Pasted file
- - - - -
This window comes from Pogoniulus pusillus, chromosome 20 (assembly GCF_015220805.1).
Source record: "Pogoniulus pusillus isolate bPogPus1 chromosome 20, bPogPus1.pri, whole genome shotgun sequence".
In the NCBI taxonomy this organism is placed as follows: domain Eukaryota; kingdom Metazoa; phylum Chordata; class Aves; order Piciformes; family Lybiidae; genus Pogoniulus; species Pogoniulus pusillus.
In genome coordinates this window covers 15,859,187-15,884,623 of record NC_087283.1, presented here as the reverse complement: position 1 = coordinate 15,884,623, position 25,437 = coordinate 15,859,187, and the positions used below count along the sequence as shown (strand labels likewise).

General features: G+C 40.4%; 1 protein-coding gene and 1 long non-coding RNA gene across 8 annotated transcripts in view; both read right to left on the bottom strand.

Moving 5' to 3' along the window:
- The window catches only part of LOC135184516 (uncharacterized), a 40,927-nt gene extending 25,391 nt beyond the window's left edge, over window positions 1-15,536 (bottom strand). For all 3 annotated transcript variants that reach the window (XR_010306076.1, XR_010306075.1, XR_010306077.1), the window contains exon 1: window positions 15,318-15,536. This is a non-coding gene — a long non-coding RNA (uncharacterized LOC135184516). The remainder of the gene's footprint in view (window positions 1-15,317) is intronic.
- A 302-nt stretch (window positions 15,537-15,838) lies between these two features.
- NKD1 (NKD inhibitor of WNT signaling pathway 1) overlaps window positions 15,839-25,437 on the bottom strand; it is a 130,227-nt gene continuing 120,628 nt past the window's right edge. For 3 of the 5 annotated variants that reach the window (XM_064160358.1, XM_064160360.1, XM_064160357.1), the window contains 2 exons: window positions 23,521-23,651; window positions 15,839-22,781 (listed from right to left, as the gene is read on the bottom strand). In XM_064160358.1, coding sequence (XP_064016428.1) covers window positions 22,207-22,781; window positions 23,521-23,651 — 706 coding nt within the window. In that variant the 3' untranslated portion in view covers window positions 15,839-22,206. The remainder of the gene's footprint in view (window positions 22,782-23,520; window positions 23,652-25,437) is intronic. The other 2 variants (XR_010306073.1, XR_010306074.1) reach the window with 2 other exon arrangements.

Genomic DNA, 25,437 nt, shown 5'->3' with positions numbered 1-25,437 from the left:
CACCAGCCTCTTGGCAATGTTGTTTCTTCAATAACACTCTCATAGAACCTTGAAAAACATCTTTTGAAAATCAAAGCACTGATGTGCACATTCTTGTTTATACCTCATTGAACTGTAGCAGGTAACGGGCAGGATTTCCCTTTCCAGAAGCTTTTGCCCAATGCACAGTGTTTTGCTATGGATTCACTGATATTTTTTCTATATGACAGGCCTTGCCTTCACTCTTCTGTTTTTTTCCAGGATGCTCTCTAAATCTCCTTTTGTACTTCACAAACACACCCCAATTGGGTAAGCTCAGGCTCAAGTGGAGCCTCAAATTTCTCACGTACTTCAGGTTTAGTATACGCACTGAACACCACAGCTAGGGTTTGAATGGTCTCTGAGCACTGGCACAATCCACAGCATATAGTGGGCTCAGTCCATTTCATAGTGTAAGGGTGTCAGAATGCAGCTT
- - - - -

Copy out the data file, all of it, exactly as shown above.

This window comes from Pogoniulus pusillus, chromosome 20 (assembly GCF_015220805.1).
Source record: "Pogoniulus pusillus isolate bPogPus1 chromosome 20, bPogPus1.pri, whole genome shotgun sequence".
In the NCBI taxonomy this organism is placed as follows: domain Eukaryota; kingdom Metazoa; phylum Chordata; class Aves; order Piciformes; family Lybiidae; genus Pogoniulus; species Pogoniulus pusillus.
In genome coordinates this window covers 15,859,187-15,884,623 of record NC_087283.1, presented here as the reverse complement: position 1 = coordinate 15,884,623, position 25,437 = coordinate 15,859,187, and the positions used below count along the sequence as shown (strand labels likewise).

General features: G+C 40.4%; 1 protein-coding gene and 1 long non-coding RNA gene across 8 annotated transcripts in view; both read right to left on the bottom strand.

Moving 5' to 3' along the window:
- The window catches only part of LOC135184516 (uncharacterized), a 40,927-nt gene extending 25,391 nt beyond the window's left edge, over window positions 1-15,536 (bottom strand). For all 3 annotated transcript variants that reach the window (XR_010306076.1, XR_010306075.1, XR_010306077.1), the window contains exon 1: window positions 15,318-15,536. This is a non-coding gene — a long non-coding RNA (uncharacterized LOC135184516). The remainder of the gene's footprint in view (window positions 1-15,317) is intronic.
- A 302-nt stretch (window positions 15,537-15,838) lies between these two features.
- NKD1 (NKD inhibitor of WNT signaling pathway 1) overlaps window positions 15,839-25,437 on the bottom strand; it is a 130,227-nt gene continuing 120,628 nt past the window's right edge. For 3 of the 5 annotated variants that reach the window (XM_064160358.1, XM_064160360.1, XM_064160357.1), the window contains 2 exons: window positions 23,521-23,651; window positions 15,839-22,781 (listed from right to left, as the gene is read on the bottom strand). In XM_064160358.1, coding sequence (XP_064016428.1) covers window positions 22,207-22,781; window positions 23,521-23,651 — 706 coding nt within the window. In that variant the 3' untranslated portion in view covers window positions 15,839-22,206. The remainder of the gene's footprint in view (window positions 22,782-23,520; window positions 23,652-25,437) is intronic. The other 2 variants (XR_010306073.1, XR_010306074.1) reach the window with 2 other exon arrangements.

Genomic DNA, 25,437 nt, shown 5'->3' with positions numbered 1-25,437 from the left:
CACCAGCCTCTTGGCAATGTTGTTTCTTCAATAACACTCTCATAGAACCTTGAAAAACATCTTTTGAAAATCAAAGCACTGATGTGCACATTCTTGTTTATACCTCATTGAACTGTAGCAGGTAACGGGCAGGATTTCCCTTTCCAGAAGCTTTTGCCCAATGCACAGTGTTTTGCTATGGATTCACTGATATTTTTTCTATATGACAGGCCTTGCCTTCACTCTTCTGTTTTTTTCCAGGATGCTCTCTAAATCTCCTTTTGTACTTCACAAACACACCCCAATTGGGTAAGCTCAGGCTCAAGTGGAGCCTCAAATTTCTCACGTACTTCAGGTTTAGTATACGCACTGAACACCACAGCTAGGGTTTGAATGGTCTCTGAGCACTGGCACAATCCACAGCATATAGTGGGCTCAGTCCATTTCATAGTGTAAGGGTGTCAGAATGCAGCTT